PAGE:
Two days after accepting the resignation of longtime Mayor Roger Claar, the Bolingbrook Village Board named an acting mayor and appointed co-village administrators.
The restructuring slashes the mayor's salary and reduces it to a part-time position after the April election.
The board on Thursday approved Trustee Mary Alexander-Basta to serve as mayor on an interim basis until a new mayor is elected. She was first elected to the board in 2019.
This comes after a change in village government in which the mayor's position will become part-time. Alexander-Basta said she will serve as "a full-time mayor" but will accept the part-time salary of $35,000 the board approved on Tuesday.
Claar made over $100,000 as full-time mayor.
Claar argued that keeping the job full-time could deter others interested in the position if they would have to give up their regular jobs.
On Tuesday, the board also voted to implement two co-village administrators, a move that allows Ken Teppel to retire from the police department and begin collecting a pension while apparently performing much the same duties on a salary of about $160,000.
Teppel, the village's director of public safety, and Lucas Rickelman, the village's director of public services and development, will be co-administrators.
They will essentially be in charge of the village business they already oversee. During Tuesday's meeting, Claar said in their roles as co-administrators, Teppel would be in charge of public safety and Rickelman would be in charge of public services, planning and engineering.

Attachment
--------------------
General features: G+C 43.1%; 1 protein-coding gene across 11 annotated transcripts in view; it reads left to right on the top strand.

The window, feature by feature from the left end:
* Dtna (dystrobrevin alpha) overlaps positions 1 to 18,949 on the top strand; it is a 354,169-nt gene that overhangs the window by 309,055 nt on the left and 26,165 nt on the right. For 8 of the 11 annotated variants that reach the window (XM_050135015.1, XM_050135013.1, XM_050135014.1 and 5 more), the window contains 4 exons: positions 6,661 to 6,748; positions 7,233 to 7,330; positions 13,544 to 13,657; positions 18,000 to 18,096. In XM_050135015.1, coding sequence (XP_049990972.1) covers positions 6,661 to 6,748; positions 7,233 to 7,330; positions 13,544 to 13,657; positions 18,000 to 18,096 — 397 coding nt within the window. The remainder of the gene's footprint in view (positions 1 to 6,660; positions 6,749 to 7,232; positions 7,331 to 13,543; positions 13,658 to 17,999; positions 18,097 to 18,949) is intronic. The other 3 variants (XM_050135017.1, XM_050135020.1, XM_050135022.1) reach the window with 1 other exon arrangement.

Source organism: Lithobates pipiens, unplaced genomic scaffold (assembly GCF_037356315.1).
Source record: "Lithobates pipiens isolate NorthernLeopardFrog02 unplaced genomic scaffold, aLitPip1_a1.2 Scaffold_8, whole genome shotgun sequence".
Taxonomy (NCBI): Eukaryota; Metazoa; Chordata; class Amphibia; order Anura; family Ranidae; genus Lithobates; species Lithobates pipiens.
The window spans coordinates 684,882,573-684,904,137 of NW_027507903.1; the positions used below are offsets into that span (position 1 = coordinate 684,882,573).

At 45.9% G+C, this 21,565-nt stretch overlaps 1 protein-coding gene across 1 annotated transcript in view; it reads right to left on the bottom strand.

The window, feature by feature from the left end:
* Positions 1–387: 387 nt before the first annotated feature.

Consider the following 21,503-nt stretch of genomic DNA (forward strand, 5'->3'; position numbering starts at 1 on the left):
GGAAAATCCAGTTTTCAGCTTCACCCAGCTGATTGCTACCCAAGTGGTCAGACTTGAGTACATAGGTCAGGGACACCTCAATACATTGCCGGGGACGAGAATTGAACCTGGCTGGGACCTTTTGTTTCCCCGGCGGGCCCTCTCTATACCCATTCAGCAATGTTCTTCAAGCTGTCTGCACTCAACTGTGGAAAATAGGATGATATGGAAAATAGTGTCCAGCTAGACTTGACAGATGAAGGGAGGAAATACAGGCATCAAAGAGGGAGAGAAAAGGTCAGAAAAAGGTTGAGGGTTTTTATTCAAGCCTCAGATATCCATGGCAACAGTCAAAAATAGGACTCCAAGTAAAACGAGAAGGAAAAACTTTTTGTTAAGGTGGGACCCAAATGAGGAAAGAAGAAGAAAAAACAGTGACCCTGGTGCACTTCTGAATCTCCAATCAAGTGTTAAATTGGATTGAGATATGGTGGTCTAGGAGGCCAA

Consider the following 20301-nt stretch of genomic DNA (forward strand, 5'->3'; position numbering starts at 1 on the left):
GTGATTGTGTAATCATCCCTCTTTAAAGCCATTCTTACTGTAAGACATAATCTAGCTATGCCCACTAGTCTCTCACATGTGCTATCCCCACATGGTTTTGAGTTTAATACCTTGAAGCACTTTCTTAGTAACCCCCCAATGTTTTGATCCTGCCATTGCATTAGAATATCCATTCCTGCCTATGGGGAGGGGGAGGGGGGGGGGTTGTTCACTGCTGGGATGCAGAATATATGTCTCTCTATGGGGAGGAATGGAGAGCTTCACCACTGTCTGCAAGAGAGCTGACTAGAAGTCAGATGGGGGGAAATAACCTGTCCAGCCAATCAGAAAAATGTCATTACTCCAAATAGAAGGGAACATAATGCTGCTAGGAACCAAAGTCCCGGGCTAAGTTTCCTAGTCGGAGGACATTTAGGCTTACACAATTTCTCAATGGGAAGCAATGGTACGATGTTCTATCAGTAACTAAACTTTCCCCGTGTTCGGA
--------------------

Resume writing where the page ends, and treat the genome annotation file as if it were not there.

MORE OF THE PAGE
Trustee Bob Jaskiewicz said he had concerns about the new personnel structure including an annual automatic pay raise built in for elected officials. Claar argued the pay raise was only about 1.5% for a cost of living adjustment.
Jaskiewicz also said he had heard from residents who wanted the village to hold a town hall meeting on the change to a part-time mayor. Claar said trustees had been discussing the change for several months until Tuesday's vote, which included time for debate.
On Tuesday, Claar argued the solution was the best for the village and would save taxpayers "approximately $250,000." He said Teppel and Rickelman had the experience and knowledge in Bolingbrook to keep village business running smoothly as he left office.
Claar also said Tuesday that Teppel was retiring Friday as a member of the Bolingbrook Police Department after 29 years with the agency, which entitles him to collect a pension.
"He's earned every penny of it," Claar said Tuesday.